JL: SO MUCH. I have so many goals and dreams and aspirations. Ultimately I want to be the go-to source, first for Canadian young millenials, instead of them going to Twitter as their only source, because what I found in the beginning when we were doing surveys, was that people were going to Twitter and reading the headlines, but why would you click to an article that’s 2000 words? We’re trying to become this new source that makes the news normal, makes it a day to day thing for you. That means new platforms, new technology, yeah.
LP: I can imagine social media, digital age, it’s really amazing, but a little bit difficult to get people to read.
JL: But it’s fun, it’s really fun to discover new ways to speak to people, because it’s really new. Not sure if it’s going to work yet, but it’s fun.
LP: It works for me, I’m a big fan, so you’re doing something right. In terms of working with Pressed, what has been your greatest success, or what are you most proud of?
JL: I think the thing I’m most proud of is the team that we’ve built, and I’m not just saying that because you’re [Lori] here, but because in my career path, I never felt like I was a good manager, so I felt like no one’s going to want to work with me, but that’s been my greatest success, I think. I have a lot of startup/founder friends now, who have had a really hard time finding people. I’m lucky that our product is fun and interesting, and trying to change the world, but also a lot of people I’ve worked with that work on my team have been with me a really long time. Like me and Lori, are like, over two years now, and our company is two years old, so that’s my proudest thing. Obviously when, people email us everyday, and tell us how much they love what we’re doing that’s also super gratifying, it’s a really nice feeling too.
LH: To add to the team aspect, there is a really good healthy sense of loyalty with the team, and what we do, it’s difficult, it takes up a lot of time, and a lot of brain space to think about what we want to write and how we’re going to write it. Our writers, our associate editor, we’ve all stuck with it because we love the company, and that’s not something you find with a lot of startups. I think that really speaks to how courageous Jacqueline is, and how much leeway she gives us, and how much time she gives us to explore.
JL: Thanks Lori!
LP: So, is this your first start up, is this your first entrepreneurial experience?
LP: So, terrifying. I’m getting ready to make that transition myself. What has been the biggest lesson in being an entrepreneur and getting this thing off the ground? What is one lesson that has really stuck with you in this experience?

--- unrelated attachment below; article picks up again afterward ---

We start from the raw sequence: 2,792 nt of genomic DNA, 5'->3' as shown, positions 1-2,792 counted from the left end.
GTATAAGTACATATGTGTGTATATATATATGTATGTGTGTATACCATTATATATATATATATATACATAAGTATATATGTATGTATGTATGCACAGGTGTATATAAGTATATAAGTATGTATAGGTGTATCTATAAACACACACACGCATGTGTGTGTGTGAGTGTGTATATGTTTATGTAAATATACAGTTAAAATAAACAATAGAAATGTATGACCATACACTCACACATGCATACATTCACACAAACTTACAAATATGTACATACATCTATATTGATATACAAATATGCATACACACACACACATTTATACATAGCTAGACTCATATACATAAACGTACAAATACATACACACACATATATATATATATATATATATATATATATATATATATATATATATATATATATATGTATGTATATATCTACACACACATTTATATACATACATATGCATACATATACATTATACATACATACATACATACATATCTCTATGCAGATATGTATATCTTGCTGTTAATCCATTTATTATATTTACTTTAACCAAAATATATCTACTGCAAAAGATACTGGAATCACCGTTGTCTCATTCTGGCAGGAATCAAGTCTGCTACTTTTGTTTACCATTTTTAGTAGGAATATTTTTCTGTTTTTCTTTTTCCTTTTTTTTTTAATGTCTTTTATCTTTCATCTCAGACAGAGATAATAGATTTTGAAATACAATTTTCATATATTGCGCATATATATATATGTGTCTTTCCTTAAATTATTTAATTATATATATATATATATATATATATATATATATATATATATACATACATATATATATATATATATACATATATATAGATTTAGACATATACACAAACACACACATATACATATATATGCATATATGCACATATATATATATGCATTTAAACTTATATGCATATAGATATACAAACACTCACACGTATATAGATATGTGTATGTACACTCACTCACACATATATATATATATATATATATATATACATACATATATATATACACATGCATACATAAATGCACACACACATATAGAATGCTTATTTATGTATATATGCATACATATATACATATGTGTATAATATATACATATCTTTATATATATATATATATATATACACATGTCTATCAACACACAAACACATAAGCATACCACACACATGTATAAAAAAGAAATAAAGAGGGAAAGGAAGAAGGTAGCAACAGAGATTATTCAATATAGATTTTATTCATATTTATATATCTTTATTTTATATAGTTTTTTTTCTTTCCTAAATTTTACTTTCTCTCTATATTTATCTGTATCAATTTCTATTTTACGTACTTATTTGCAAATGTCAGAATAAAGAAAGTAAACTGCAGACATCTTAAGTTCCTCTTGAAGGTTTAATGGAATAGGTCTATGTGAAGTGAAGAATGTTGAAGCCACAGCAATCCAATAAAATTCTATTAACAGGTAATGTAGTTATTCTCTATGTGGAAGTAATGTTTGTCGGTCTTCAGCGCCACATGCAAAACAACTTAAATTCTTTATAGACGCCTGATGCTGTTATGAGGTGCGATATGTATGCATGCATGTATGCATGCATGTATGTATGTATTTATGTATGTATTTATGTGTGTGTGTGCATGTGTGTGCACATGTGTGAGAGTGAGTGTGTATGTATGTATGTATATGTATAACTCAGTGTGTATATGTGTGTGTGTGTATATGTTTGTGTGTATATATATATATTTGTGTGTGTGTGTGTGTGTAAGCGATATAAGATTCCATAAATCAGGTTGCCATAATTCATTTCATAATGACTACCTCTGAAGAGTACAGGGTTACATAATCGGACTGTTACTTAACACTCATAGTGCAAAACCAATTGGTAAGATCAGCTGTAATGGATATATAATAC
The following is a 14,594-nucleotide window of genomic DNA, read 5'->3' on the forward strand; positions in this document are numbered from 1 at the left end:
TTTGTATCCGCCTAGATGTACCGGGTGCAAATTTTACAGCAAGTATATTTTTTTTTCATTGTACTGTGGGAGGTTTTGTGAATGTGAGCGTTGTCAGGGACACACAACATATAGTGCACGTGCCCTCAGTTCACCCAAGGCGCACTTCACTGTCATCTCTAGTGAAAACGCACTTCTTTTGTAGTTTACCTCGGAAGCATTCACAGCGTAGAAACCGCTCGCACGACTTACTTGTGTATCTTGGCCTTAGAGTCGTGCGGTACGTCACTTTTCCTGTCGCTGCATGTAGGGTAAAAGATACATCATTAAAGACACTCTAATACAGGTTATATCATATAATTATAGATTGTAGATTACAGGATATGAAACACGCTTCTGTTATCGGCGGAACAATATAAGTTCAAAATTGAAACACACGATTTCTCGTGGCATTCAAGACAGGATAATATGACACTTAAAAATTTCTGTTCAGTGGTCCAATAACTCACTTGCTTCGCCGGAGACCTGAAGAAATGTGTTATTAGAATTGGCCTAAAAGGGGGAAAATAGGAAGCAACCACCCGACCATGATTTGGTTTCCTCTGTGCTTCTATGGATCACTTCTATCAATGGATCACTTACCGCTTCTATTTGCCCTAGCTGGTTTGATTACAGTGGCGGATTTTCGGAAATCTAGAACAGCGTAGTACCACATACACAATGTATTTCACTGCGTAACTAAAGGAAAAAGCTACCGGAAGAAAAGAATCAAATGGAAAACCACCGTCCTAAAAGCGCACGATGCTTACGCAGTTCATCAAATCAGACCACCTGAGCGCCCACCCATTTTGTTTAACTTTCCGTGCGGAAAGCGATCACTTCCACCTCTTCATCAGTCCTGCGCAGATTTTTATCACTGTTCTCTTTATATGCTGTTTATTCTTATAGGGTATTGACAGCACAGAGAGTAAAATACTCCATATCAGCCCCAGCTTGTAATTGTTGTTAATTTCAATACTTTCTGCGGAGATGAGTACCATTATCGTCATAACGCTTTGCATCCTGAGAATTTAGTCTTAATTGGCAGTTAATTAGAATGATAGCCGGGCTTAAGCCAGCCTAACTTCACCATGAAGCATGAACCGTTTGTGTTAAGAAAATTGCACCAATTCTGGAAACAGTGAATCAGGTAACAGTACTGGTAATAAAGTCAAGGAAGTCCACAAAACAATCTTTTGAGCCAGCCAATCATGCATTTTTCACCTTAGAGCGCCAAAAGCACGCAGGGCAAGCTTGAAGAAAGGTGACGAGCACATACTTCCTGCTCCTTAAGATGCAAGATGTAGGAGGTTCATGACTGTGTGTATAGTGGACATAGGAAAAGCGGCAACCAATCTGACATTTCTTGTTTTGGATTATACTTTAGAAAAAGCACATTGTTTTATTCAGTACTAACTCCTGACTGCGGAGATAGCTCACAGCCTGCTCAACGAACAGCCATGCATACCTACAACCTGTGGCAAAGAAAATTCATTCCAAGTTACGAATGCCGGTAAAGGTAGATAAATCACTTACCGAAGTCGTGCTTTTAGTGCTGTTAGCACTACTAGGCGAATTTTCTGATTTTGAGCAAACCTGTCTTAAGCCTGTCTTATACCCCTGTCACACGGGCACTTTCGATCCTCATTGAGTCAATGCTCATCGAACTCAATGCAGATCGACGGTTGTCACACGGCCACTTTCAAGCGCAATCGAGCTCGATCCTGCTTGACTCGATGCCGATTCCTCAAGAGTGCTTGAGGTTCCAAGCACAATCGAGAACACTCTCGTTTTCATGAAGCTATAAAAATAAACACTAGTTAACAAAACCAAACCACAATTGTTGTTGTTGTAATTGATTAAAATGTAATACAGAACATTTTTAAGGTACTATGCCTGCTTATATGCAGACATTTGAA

JL: So it’s something that I’m still working on, and that I would say is trusting yourself. I know that’s kind of a fluffy answer, but I think when you start a company, you have a path in mind, and you think it’s going to work a certain way, but really it’s trying new things and seeing what’s going to work, and trusting that the decisions you’re making are going to take you along a certain path. If you’re doing it with good intentions, and the same mission in mind, then it’s going to take you in the right place. I’m still struggling with that, I still don’t trust myself enough I think, but for anyone who’s starting a new business, I think that’s a good way to run it.
LP: So, just jumping off that then, what’s the best part of working for yourself or having your own business, compared to your previous experience?
JL: My previous job was awesome, I worked at Rogers, I loved working there, I was at Sportsnet, I got to work on Vice, it was really interesting stuff, I had great people around me. I think that the biggest difference between working corporate and an entrepreneur, is that when you’re in corporate, you have to answer to a lot of other people, and a lot of other strategies, and ideas, and rules, so I would come up with these ideas, or projects I would want to work on, and it would have to go through ten different approvals. It would get to maybe the second one, and then someone’s personal goals wouldn’t align with mine, and then I couldn’t do it anymore. It really started to feel like, ‘what’s the point of me coming to work anymore if I can’t give you my best?’ That was a real driving force for me, so now the best part of Pressed is that sometimes our ideas fail, but we get to try anything we want, and we’re always pushing ourselves to be our best.
LP: So final question, I see that you’ve been nominated for a Notable award (which she won!), which is amazing.
LH: Yes, my girl! I’m so tired thinking about tomorrow already, it’s going to be insane. For her more, I’m just going to her work to get my makeup done.
LP: So what does that meant to you, Jacqueline?
JL: I’m so excited! I’ve never been to the Notable Awards, and I’ve seen it on social media for a couple of years, and last year, I was like ‘how do I get an invite to this?’, and now this year I get to go as a nominee, which is super exciting.
LP: That’s amazing! Well, those were all the questions I had for you, thank you so much for speaking with us about Pressed.